Marvel held its latest “Next Big Thing” press conference call Monday afternoon, with writer Kelly Sue DeConnick and editor Alejandro Arbona along with moderator James Viscardi, Marvel’s Junior Sales Administrator, on hand to reveal the details behind “Osborn,” a five-issue miniseries illustrated by Emma Rios beginning in November. After a staggering rise to power throughout “Dark Reign,” “Siege” saw former Green Goblin (and Iron Patriot) Norman Osborn laid low as never before; the new miniseries will follow Osborn through the next stage in his evolution, this time in the role of a prisoner in the Special Containment Center (SCC).
The project started as an “Oz” joke at a Marvel retreat, Arbona said, “and sometimes these things escalate very quickly.”
“I had been working with Steve [Wacker] on another pitch that didn’t end up selling,” DeConnick said, at which point Wacker mentioned “Osborn.” “At first I wasn’t sure if he was joking,” DeConnick said, but added that she was very excited about the prospects. Her take on the series is based on Warren Ellis’s “Thunderbolts” and her own reading about a certain remote prison located off the coast of Seattle.
Regarding Osborn’s status at the outset, DeConnick said that the series takes place after his appearance in “Avengers Academy.” “He’s cool about it,” she said, regarding his incarceration, but this doesn’t mean he’s accepted his station.
“This is a super-secret spot where the worst of the worst are kept,” DeConnick said of the prison. “He’s on the third wing, of three.”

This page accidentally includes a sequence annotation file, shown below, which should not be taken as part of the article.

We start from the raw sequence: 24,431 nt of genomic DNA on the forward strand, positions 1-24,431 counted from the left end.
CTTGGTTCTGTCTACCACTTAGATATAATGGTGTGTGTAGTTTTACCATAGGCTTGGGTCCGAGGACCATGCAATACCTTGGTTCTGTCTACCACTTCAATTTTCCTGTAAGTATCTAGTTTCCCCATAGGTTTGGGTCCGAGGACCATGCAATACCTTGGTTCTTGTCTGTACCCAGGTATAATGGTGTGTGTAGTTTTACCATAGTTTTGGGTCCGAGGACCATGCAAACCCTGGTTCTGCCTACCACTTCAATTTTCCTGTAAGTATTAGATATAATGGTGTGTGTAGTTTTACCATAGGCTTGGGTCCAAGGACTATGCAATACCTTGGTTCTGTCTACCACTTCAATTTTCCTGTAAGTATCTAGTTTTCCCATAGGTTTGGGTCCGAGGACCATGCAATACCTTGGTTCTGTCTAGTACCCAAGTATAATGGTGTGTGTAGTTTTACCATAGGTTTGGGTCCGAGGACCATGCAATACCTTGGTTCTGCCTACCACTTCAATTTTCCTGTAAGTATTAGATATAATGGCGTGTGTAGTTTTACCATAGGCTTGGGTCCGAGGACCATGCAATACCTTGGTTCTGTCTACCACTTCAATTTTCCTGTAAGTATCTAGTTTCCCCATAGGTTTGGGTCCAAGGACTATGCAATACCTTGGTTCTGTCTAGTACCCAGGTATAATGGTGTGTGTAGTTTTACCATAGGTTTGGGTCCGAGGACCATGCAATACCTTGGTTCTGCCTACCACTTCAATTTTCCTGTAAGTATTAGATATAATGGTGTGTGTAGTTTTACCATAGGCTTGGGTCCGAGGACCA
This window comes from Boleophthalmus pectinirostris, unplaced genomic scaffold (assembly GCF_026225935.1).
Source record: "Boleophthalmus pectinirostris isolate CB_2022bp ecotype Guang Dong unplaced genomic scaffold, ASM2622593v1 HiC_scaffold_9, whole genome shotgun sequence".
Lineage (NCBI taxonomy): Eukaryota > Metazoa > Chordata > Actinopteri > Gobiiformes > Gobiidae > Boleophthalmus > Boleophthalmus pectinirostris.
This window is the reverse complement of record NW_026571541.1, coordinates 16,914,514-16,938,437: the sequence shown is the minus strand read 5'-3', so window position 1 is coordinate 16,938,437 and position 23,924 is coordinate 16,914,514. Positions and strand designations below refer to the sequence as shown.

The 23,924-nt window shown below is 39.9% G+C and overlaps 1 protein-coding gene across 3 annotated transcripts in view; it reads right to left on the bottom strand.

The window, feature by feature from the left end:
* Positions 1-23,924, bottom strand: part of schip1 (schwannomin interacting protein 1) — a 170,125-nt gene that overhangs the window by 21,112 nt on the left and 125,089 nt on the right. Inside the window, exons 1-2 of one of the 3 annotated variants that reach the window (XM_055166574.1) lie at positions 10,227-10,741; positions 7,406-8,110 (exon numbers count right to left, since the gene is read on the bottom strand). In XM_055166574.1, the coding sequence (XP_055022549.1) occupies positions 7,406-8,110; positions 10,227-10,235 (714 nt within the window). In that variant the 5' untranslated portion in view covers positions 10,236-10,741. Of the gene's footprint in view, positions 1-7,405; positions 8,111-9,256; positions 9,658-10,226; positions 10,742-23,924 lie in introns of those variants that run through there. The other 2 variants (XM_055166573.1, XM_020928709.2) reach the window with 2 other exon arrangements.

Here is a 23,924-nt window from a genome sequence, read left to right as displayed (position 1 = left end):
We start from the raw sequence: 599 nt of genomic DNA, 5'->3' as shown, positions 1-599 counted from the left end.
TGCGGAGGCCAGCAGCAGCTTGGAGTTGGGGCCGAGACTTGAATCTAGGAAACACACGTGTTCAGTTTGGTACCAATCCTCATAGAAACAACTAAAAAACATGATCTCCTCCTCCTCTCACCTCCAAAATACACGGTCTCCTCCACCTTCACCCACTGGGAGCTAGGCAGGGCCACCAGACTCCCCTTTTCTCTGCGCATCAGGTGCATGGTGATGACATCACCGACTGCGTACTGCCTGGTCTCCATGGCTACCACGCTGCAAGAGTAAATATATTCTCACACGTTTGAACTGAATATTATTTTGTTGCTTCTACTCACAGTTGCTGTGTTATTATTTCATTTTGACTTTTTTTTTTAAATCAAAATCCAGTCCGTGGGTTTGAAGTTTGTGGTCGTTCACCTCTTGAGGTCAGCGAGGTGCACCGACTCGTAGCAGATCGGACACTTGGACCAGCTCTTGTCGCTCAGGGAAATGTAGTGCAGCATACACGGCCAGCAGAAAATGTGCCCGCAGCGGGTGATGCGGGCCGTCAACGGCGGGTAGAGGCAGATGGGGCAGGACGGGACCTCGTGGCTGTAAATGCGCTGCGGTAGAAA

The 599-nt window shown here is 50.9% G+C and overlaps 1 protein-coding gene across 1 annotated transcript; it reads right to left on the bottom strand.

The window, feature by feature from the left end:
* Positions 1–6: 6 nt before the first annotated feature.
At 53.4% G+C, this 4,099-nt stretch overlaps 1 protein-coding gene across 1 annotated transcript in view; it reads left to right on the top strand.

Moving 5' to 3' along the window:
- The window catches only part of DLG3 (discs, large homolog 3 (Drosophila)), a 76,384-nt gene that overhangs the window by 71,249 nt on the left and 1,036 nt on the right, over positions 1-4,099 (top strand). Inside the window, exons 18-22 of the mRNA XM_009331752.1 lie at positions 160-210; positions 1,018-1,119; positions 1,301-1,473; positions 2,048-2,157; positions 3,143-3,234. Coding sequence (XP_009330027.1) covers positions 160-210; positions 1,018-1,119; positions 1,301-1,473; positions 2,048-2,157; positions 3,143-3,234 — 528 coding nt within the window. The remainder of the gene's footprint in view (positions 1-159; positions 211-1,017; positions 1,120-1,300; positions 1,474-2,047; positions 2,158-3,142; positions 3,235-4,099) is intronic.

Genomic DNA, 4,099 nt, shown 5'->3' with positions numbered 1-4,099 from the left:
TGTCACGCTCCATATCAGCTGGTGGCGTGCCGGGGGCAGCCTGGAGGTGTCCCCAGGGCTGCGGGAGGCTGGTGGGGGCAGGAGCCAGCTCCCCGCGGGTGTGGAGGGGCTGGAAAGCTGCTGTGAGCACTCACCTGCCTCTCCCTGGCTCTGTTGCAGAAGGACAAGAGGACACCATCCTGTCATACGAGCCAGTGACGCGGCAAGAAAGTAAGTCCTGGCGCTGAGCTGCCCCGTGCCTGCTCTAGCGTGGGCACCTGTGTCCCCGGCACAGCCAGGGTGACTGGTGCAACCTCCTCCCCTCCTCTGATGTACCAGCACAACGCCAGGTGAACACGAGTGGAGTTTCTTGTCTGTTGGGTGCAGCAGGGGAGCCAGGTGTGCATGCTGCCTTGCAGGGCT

“There’s June Covington, who is our mad scientist icon. There’s Zirdal,” DeConnick said of other inmates, the latter of whom is meant to be more sympathetic as she believes humans are a threat to her species and, for that reason only, must be destroyed. Other inmates have the ability to recreate memories and make them more angry, “he creates dictators,” and a Peruvian jaguar god referred to as “the Decapitator,” whom DeConnick said was particularly gruesome with Emma Rios’s designs.
“There’s a hushing quality about the prison itself,” DeConnick said, adding that it “cements prisoners being forgotten.” “It’s the sort of thing the president would know about, but the vice president would not.”
She also said that there’s “an extraordinary rendition aspect to it,” and Norman views himself as a political prisoner.
“The Nora Winters aspect’ of the recent “Amazing Spider-Man” arc will play heavily into this miniseries. “It’s almost as much Nora’s story as it is Norman’s.”
“Norman scared her to death and she didn’t do her job. And that is driving her crazy,” DeConnick said.
“I think it’s a matter between what he did to Nora during the American Son storyline, and what he did to the country … is all going to inform Norman in a way,” Arbona said. “It’s time to pay the piper.”
Steve Rogers, who took over HAMMER/SHIELD after Norman’s fall, will not be appearing in the series. “There’s something quite un-American about this prison,” DeConnick said. “He would object.”
DeConnick said that the prison she’s based the story on, which exists off the coast of Seattle, contains prisoners who have already served their sentences but have been deemed too dangerous to be released. Though the ACLU has taken this issue to the Supreme Court, it’s been deemed legal. “I’m a parent, and I’m ok with dangerous predators being locked up in a way I wouldn’t have been when I was younger. But at the same time I feel guilty saying that out loud, and it goes against my value structure.”